Right-wing political activist and Religious Right pseudo-historian David Barton was recently featured, along with Mike Huckabee, in a DVD called “The Constitutional Christian,” in which he once again falsely claimed that “so many Bible verses [are] quoted in the Constitution.”
After repeating his argument that the Constitution and the Declaration of Independence are two parts of one document (they’re not), Barton insisted that our system of government will never work properly “if you try to put people in office who have no biblical understanding” because they will be unable to recognize the fact that the Constitution is explicitly based on Biblical principles and full of Bible verses.
“One of the things I love to do,” Barton said, “is I will pull out a bunch of constitutional clauses and stick it up in front of pastors and say, ‘What do you see? Constitution? No, they’re all Bible verses.’ There are so many Bible verses quoted in the Constitution, cited in the Constitution, but today we don’t even recognize that because we don’t think about looking at the Constitution as something that has religious tones to it.”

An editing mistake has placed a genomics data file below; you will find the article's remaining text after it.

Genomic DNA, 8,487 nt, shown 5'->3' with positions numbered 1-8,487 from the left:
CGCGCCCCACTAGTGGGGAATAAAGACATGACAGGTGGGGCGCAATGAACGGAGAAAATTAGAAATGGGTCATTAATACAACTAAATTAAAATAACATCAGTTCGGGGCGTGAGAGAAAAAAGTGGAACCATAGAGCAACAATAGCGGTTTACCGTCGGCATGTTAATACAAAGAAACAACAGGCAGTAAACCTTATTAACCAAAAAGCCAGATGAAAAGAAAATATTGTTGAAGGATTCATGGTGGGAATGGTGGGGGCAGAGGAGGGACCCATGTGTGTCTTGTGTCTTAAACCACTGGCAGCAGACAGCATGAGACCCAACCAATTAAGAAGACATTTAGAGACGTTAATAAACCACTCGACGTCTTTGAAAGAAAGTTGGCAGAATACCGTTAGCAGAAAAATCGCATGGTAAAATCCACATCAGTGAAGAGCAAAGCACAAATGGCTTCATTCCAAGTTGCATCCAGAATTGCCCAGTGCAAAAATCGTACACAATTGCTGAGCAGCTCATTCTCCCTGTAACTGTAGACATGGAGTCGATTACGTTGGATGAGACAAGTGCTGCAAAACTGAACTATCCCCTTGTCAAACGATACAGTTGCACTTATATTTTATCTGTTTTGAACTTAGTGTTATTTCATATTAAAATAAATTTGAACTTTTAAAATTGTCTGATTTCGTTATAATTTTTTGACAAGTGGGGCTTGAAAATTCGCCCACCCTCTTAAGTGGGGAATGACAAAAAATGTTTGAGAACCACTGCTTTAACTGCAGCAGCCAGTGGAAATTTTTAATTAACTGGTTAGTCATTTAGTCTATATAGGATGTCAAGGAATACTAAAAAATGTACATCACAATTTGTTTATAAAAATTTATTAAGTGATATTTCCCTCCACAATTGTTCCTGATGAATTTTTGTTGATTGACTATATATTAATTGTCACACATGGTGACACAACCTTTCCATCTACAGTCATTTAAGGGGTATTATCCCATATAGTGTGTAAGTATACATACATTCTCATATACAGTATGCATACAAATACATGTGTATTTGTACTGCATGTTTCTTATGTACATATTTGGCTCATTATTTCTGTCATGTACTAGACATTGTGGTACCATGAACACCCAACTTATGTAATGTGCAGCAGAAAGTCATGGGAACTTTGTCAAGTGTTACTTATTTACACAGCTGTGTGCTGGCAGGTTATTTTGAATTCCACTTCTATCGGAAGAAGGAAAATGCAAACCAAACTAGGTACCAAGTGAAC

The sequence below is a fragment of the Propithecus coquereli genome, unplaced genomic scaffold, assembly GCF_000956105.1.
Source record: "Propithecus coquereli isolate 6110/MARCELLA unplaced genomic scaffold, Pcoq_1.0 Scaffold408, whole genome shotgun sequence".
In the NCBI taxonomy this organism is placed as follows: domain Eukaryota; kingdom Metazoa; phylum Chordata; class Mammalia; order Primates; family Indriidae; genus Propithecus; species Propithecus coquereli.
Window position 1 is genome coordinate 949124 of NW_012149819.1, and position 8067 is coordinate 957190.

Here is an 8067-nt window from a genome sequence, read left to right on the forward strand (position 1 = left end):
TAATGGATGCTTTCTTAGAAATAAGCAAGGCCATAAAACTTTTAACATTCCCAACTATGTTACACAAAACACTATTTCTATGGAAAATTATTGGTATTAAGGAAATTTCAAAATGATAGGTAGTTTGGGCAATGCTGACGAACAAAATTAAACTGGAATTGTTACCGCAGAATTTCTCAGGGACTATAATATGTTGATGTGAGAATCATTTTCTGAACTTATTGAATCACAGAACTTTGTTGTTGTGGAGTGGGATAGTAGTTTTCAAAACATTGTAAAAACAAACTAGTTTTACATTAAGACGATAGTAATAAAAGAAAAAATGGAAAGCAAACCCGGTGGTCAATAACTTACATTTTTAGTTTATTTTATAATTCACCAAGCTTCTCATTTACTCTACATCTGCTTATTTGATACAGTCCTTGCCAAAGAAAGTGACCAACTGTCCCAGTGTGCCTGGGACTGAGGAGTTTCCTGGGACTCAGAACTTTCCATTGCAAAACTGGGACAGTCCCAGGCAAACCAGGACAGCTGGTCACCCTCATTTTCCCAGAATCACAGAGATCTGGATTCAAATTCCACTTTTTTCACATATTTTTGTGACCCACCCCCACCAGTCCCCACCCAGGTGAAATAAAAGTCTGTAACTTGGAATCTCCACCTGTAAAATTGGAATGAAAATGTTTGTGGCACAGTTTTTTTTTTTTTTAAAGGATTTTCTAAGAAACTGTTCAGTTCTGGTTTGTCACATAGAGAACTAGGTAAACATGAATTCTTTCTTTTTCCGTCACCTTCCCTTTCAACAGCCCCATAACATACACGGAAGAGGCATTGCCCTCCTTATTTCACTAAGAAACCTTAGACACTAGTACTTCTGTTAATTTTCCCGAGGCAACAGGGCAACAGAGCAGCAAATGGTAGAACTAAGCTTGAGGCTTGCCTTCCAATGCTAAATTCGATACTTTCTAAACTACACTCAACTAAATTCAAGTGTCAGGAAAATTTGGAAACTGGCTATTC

“It’s fun for me to show pastors, ‘Look at this verse out of Deuteronomy 17:15, now read [this clause in the Constitution.] It’s the same language,'” he continued. “That’s the nature of those who gave us that. You don’t get that kind of language in the Constitution unless you have biblically-thinking people or biblically-minded people writing that because they had to know it before they could put it in.”
You shall surely set him king over you, whom the LORD your God shall choose: one from among your brethren shall you set king over you: you may not set a stranger over you, who is not your brother.
Barton laughably insists that this verse is the “verbatim” source for Article II of the Constitution which says that “no person except a natural born citizen, or a citizen of the United States, at the time of the adoption of this Constitution, shall be eligible to the office of President.”